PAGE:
The HTML5 specification also addresses the Document Object Model (DOM), which is a crucial aspect in enabling JavaScript to interact with web pages. Specifically, HTML5 is intended to supersede HTML 4, XHTML 1, and DOM Level 2 HTML. This provides a more consistent and standardized markup for documents, along with APIs for complex web applications.

Moreover, HTML5 focuses on interoperability and strives to improve markup options for developers. This effort helps make the web more accessible to a broader range of platforms and devices, ultimately enhancing the overall user experience.

In conclusion, HTML5 represents a significant leap forward in web technologies by incorporating a multitude of JavaScript APIs and refining web standards, such as the DOM. These advances empower developers to create more sophisticated and engaging web applications in the constantly evolving digital landscape.

HTML5 and CSS3

HTML5 is a markup language used for structuring and presenting content on the World Wide Web. It is a modern iteration of HTML, offering improved support for multimedia, storage, and hardware access features. The term HTML5 encompasses the HTML Living Standard, as well as various JavaScript APIs that enhance web functionalities.

CSS, or Cascading Style Sheets, is a complementary technology to HTML that allows web developers and designers to apply styles and layouts to HTML documents. CSS3 represents the latest version of CSS, providing new features and capabilities that enable more sophisticated and visually appealing web page designs.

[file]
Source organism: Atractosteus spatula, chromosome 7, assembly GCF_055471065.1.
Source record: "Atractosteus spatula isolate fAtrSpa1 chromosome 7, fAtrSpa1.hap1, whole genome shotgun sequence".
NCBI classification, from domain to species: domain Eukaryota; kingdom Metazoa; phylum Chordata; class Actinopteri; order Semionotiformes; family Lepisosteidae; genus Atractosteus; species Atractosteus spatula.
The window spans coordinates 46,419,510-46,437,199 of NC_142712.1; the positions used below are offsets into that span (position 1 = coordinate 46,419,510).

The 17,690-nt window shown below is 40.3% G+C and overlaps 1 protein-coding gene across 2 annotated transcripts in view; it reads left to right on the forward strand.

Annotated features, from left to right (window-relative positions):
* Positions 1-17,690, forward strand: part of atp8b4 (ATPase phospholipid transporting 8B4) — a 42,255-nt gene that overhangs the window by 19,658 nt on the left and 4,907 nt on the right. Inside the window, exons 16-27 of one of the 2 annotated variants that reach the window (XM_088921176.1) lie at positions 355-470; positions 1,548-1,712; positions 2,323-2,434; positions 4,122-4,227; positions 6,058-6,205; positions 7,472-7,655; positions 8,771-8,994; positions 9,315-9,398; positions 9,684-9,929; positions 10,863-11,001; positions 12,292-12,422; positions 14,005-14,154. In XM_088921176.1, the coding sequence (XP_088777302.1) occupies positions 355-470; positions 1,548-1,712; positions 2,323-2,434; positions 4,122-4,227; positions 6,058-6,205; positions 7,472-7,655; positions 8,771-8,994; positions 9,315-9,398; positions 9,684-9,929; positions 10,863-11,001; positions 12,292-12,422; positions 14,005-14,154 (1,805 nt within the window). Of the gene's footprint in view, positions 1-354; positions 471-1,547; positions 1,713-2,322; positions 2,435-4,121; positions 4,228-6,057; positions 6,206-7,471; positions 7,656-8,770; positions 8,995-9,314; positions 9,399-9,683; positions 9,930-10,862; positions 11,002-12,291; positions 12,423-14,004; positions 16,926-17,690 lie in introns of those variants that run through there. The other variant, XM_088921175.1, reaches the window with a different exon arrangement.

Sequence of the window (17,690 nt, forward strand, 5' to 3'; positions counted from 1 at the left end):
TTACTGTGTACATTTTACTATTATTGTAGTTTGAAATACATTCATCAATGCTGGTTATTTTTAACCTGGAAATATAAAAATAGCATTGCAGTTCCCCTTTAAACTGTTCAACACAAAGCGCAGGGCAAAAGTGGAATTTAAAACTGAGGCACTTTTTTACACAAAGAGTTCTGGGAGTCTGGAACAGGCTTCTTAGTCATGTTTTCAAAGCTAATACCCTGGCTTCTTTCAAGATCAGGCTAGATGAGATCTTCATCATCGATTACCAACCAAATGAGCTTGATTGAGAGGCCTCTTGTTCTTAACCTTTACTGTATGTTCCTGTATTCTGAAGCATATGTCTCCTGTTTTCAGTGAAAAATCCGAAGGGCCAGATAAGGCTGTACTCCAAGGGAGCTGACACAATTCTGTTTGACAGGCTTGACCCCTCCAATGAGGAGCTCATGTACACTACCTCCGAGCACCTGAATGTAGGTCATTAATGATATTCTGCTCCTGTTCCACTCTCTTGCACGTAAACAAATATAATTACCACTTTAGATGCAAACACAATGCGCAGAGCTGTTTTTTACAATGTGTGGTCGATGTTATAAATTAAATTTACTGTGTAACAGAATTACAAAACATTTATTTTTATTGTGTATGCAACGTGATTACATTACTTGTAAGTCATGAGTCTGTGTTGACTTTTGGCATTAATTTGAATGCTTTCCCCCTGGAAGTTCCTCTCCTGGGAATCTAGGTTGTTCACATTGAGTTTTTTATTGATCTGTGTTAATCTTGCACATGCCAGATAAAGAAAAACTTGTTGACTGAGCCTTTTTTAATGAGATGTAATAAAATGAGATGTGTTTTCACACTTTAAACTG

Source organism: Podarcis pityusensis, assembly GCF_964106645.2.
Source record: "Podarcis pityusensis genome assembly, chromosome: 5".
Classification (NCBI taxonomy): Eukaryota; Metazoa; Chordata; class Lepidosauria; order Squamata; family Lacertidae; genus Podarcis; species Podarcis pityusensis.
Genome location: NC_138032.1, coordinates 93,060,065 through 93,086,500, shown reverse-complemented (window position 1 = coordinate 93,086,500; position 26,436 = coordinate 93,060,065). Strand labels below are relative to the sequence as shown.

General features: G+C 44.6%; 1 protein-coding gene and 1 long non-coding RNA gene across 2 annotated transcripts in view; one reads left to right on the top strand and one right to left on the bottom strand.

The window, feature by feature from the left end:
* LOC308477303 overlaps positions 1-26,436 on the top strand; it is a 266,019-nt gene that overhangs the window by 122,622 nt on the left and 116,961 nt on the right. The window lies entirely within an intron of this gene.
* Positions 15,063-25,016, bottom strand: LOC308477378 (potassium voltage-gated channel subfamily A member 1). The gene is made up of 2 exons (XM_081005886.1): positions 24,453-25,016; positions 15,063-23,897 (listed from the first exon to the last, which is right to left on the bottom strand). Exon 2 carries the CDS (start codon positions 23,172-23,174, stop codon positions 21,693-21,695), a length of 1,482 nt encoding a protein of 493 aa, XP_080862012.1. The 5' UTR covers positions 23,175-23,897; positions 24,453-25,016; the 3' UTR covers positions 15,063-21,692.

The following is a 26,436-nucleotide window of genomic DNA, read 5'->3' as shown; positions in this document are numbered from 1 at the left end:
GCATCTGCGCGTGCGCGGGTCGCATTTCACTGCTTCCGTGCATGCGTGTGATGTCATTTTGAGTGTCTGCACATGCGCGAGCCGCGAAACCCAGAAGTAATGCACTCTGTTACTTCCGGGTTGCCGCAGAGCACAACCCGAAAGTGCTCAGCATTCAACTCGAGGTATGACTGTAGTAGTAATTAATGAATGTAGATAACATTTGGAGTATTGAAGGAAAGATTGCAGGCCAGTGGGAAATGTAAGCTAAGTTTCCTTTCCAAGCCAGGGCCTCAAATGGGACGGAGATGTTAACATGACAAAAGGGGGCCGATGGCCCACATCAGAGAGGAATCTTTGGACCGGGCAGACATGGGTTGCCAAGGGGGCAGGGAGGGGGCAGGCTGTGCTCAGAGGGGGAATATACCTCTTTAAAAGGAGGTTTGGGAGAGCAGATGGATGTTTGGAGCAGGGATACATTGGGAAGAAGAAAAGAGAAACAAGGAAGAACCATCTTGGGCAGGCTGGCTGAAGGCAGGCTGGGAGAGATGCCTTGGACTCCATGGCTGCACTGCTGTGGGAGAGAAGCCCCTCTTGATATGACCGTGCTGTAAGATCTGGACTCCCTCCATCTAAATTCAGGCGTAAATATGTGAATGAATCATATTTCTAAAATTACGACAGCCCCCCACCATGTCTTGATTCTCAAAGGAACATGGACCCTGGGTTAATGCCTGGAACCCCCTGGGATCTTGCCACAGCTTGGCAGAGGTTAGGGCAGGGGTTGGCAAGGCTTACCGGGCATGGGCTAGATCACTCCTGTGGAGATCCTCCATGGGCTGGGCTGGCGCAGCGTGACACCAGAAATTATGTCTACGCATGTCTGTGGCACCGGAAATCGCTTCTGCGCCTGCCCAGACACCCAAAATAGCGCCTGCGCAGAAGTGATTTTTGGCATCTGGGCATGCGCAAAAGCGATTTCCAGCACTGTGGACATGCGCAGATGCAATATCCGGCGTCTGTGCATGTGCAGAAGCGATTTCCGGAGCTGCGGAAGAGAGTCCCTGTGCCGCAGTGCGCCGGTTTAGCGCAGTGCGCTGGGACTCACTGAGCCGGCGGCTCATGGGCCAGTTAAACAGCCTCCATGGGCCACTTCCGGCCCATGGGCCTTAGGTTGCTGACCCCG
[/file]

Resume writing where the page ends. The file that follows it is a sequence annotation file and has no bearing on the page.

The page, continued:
One of the major advantages of using HTML5 and CSS3 together is better control over web page design. HTML is responsible for defining the structure and semantics of the content, while CSS is used to style and lay it out. With CSS3, developers can alter the font, color, size, and spacing of content, as well as create multiple columns and add visual effects, such as gradients and transitions.

HTML5 and CSS3 also enhance web accessibility and compatibility across different devices and browsers. By adhering to web standards, developers can ensure that their web pages display correctly and maintain a consistent user experience. Additionally, these modern web technologies make it easier to create responsive web designs that adapt to different screen sizes and orientations.

In conclusion, HTML5 and CSS3 play crucial roles in modern web development, providing a powerful combination for structuring and styling content on the web. By utilizing these technologies, web professionals can create dynamic, accessible, and visually stunning web pages that cater to a diverse audience and various devices.

HTML5 and Mobile Devices

HTML 5 mobile devices

HTML5 has played a significant role in the development of web applications for mobile devices. As a versatile coding language, it provides a unified and consistent structure for developers to create web applications across various platforms, including Android and Apple devices.

Mobile web applications developed using HTML5 are easily accessible and compatible with different smartphones and tablets. These apps often make use of the device’s native features, such as geolocation, GPS, camera, and accelerometer. HTML5 allows developers to build web applications that dynamically adapt to different screen sizes, making it easier to create responsive designs that work across multiple devices.

One key advantage of HTML5 is its ability to work with various software libraries and frameworks. Developers can incorporate CSS and JavaScript files from different libraries into their web applications, automatically handling many issues that arise during HTML5 app development. This flexibility ultimately benefits businesses implementing mobile apps across multiple platforms, as they can save time and resources by leveraging HTML5’s capabilities.